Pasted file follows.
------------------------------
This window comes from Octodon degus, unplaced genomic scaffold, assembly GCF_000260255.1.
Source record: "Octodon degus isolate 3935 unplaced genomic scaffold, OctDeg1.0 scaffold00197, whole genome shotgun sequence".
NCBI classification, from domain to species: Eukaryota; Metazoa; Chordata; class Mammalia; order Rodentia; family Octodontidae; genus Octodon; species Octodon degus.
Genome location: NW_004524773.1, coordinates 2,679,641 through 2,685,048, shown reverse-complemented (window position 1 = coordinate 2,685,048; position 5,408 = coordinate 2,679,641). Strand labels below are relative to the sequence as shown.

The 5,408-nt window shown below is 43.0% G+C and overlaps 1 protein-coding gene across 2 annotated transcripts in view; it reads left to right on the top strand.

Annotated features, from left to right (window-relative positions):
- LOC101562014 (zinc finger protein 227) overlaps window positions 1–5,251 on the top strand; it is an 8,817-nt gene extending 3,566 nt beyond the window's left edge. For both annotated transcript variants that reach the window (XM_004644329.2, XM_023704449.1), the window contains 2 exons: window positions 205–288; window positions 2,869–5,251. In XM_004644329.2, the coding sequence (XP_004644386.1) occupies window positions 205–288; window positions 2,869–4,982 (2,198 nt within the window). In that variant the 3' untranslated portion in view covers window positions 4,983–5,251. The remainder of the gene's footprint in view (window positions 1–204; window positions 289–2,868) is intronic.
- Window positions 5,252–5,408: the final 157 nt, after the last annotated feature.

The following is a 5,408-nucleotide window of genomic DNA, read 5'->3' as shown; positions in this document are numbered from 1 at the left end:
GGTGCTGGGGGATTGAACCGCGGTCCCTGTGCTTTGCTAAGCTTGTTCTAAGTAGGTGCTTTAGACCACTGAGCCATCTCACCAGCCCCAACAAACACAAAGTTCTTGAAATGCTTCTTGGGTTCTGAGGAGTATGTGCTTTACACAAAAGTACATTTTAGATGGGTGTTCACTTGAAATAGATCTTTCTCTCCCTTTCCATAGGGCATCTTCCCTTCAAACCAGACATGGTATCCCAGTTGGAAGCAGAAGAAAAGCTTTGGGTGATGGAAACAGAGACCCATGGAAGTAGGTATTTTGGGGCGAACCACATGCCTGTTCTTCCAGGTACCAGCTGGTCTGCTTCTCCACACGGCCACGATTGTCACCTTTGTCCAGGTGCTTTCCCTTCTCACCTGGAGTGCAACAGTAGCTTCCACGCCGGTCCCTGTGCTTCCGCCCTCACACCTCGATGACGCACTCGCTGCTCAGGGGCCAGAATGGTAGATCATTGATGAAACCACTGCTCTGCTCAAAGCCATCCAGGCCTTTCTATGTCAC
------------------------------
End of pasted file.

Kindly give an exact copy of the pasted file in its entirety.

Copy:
This window comes from Octodon degus, unplaced genomic scaffold, assembly GCF_000260255.1.
Source record: "Octodon degus isolate 3935 unplaced genomic scaffold, OctDeg1.0 scaffold00197, whole genome shotgun sequence".
NCBI classification, from domain to species: Eukaryota; Metazoa; Chordata; class Mammalia; order Rodentia; family Octodontidae; genus Octodon; species Octodon degus.
Genome location: NW_004524773.1, coordinates 2,679,641 through 2,685,048, shown reverse-complemented (window position 1 = coordinate 2,685,048; position 5,408 = coordinate 2,679,641). Strand labels below are relative to the sequence as shown.

The 5,408-nt window shown below is 43.0% G+C and overlaps 1 protein-coding gene across 2 annotated transcripts in view; it reads left to right on the top strand.

Annotated features, from left to right (window-relative positions):
- LOC101562014 (zinc finger protein 227) overlaps window positions 1–5,251 on the top strand; it is an 8,817-nt gene extending 3,566 nt beyond the window's left edge. For both annotated transcript variants that reach the window (XM_004644329.2, XM_023704449.1), the window contains 2 exons: window positions 205–288; window positions 2,869–5,251. In XM_004644329.2, the coding sequence (XP_004644386.1) occupies window positions 205–288; window positions 2,869–4,982 (2,198 nt within the window). In that variant the 3' untranslated portion in view covers window positions 4,983–5,251. The remainder of the gene's footprint in view (window positions 1–204; window positions 289–2,868) is intronic.
- Window positions 5,252–5,408: the final 157 nt, after the last annotated feature.

The following is a 5,408-nucleotide window of genomic DNA, read 5'->3' as shown; positions in this document are numbered from 1 at the left end:
GGTGCTGGGGGATTGAACCGCGGTCCCTGTGCTTTGCTAAGCTTGTTCTAAGTAGGTGCTTTAGACCACTGAGCCATCTCACCAGCCCCAACAAACACAAAGTTCTTGAAATGCTTCTTGGGTTCTGAGGAGTATGTGCTTTACACAAAAGTACATTTTAGATGGGTGTTCACTTGAAATAGATCTTTCTCTCCCTTTCCATAGGGCATCTTCCCTTCAAACCAGACATGGTATCCCAGTTGGAAGCAGAAGAAAAGCTTTGGGTGATGGAAACAGAGACCCATGGAAGTAGGTATTTTGGGGCGAACCACATGCCTGTTCTTCCAGGTACCAGCTGGTCTGCTTCTCCACACGGCCACGATTGTCACCTTTGTCCAGGTGCTTTCCCTTCTCACCTGGAGTGCAACAGTAGCTTCCACGCCGGTCCCTGTGCTTCCGCCCTCACACCTCGATGACGCACTCGCTGCTCAGGGGCCAGAATGGTAGATCATTGATGAAACCACTGCTCTGCTCAAAGCCATCCAGGCCTTTCTATGTCAC